Institute Policy on Acceptable Use of Electronic Information Resources
Caltech provides electronic information resources (including, but not limited to, computers, computer accounts and services, networks, software, electronic mail services, electronic information sources, video and voice services, servers, web pages, and related services) to assist members of the Institute community in the pursuit of education and research. This policy, in conjunction with other applicable Caltech policies, sets forth the acceptable use of all electronic information resources owned or managed by Caltech, and describes the rights and responsibilities of the Institute and of faculty, staff, students, and other members of the Institute community with respect to the use of these resources.
Electronic information resources provided by Caltech are intended to be used to carry out the legitimate business of the Institute, although some incidental personal use is permitted. Faculty, staff, students, and other members of the Institute community (“users”) who use Caltech’s electronic information resources should be guided by the Honor Code, which prohibits any member of the Institute community from taking unfair advantage of any other member of the Caltech community, and the Code of Conduct. Users assume responsibility for the appropriate use of the Institute’s electronic information resources and agree to comply with all relevant Institute policies and all applicable local, state, and federal laws. Examples of inappropriate or unauthorized use of the Institute’s electronic information resources include:
- sending a communication or using electronic information resources, including web pages, that discriminate against or illegally harass, defame, offend, or threaten individuals or organizations;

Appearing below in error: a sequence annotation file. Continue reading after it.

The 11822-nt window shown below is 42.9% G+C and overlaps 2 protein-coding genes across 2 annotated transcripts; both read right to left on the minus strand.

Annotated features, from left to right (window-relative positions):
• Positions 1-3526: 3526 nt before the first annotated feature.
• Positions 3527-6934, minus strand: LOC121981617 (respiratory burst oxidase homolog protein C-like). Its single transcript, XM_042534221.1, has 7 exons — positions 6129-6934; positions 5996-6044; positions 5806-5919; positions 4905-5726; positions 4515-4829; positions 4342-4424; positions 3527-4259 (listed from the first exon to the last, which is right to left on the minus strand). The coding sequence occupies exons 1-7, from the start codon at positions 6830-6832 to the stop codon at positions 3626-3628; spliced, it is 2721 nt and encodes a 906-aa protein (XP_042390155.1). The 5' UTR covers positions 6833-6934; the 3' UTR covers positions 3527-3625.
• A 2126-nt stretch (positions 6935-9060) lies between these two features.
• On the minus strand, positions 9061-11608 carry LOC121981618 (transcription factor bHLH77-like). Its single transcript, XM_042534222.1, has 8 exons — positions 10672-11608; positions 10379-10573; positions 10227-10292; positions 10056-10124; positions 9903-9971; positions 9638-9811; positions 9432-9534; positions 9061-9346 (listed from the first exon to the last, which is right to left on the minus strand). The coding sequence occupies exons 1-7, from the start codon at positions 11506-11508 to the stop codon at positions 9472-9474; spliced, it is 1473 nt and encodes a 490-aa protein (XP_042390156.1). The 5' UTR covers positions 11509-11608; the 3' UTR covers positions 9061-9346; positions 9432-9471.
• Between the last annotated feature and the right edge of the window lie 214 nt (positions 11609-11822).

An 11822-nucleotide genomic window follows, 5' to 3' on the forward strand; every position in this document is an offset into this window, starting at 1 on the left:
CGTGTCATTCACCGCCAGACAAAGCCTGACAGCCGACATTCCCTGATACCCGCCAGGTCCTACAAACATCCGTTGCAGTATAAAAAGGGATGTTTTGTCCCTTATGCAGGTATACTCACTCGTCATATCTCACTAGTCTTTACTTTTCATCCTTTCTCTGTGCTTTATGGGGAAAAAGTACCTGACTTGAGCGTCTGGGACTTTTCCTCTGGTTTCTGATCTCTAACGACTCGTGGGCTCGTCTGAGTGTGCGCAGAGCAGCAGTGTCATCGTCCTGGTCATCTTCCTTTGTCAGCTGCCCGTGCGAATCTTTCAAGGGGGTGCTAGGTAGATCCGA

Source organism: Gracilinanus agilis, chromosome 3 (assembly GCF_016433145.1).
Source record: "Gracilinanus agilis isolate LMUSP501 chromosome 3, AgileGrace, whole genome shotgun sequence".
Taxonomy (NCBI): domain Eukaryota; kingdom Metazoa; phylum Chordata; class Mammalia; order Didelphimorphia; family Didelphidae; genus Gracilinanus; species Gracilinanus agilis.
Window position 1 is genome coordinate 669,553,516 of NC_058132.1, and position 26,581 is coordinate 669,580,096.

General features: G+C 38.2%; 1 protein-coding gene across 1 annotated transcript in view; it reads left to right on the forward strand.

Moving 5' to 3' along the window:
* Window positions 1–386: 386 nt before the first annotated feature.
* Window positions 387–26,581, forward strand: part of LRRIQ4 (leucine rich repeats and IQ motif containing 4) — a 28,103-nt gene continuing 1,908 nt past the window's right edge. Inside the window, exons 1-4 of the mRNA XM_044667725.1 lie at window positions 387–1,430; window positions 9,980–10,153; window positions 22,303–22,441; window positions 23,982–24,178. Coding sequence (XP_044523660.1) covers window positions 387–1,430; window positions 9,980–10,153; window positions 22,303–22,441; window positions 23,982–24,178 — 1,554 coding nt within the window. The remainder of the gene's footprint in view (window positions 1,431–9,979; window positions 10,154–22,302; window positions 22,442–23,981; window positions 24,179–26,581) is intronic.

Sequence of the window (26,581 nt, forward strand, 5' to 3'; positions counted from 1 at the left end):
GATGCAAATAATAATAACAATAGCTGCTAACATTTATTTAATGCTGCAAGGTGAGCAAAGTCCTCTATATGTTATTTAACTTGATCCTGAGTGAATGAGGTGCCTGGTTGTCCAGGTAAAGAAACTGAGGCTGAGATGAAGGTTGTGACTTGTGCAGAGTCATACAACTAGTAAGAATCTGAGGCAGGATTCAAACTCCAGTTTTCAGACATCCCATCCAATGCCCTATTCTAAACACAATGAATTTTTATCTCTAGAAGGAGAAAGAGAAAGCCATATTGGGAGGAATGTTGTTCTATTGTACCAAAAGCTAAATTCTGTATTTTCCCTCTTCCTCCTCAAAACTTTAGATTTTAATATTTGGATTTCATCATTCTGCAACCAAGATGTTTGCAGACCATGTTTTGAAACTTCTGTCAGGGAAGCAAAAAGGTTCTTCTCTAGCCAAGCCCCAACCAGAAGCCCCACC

- engaging in illegal conduct or conduct that violates Institute policy;
- destruction of or damage to equipment, software, or data belonging to others;
- disruption or unauthorized monitoring of electronic communications;
- interference with use of Institute systems;
- violations of computer security systems;
- unauthorized use of accounts, access codes, or identification numbers;
- use that intentionally impedes the legitimate computing activities of others;
- use for commercial purposes;
- use for political or lobbying activities that jeopardize the Institute’s tax exempt status and, therefore, violate Institute policy;
- violation of copyrights, software license agreements, patent protections and authorizations, or protections on proprietary or confidential information;
- unauthorized use of Caltech’s trademarks;
- violating copyright laws by downloading and sharing files;
- violations of privacy;
- academic dishonesty;
- sending chain mail;
- downloading, viewing, and/or sharing of materials in violation of the Institute’s policy regarding Unlawful Harassment, including Sexual Violence (http://www.hr.caltech.edu/services/policies);
- intrusion into computer systems to alter or destroy data or computer programs (e.g., hacking or cracking); or
- sending communications that attempt to hide the identity of the sender or represent the sender as someone else.
This policy will not be construed or applied in a manner that improperly interferes with employees’ rights under the National Labor Relations Act.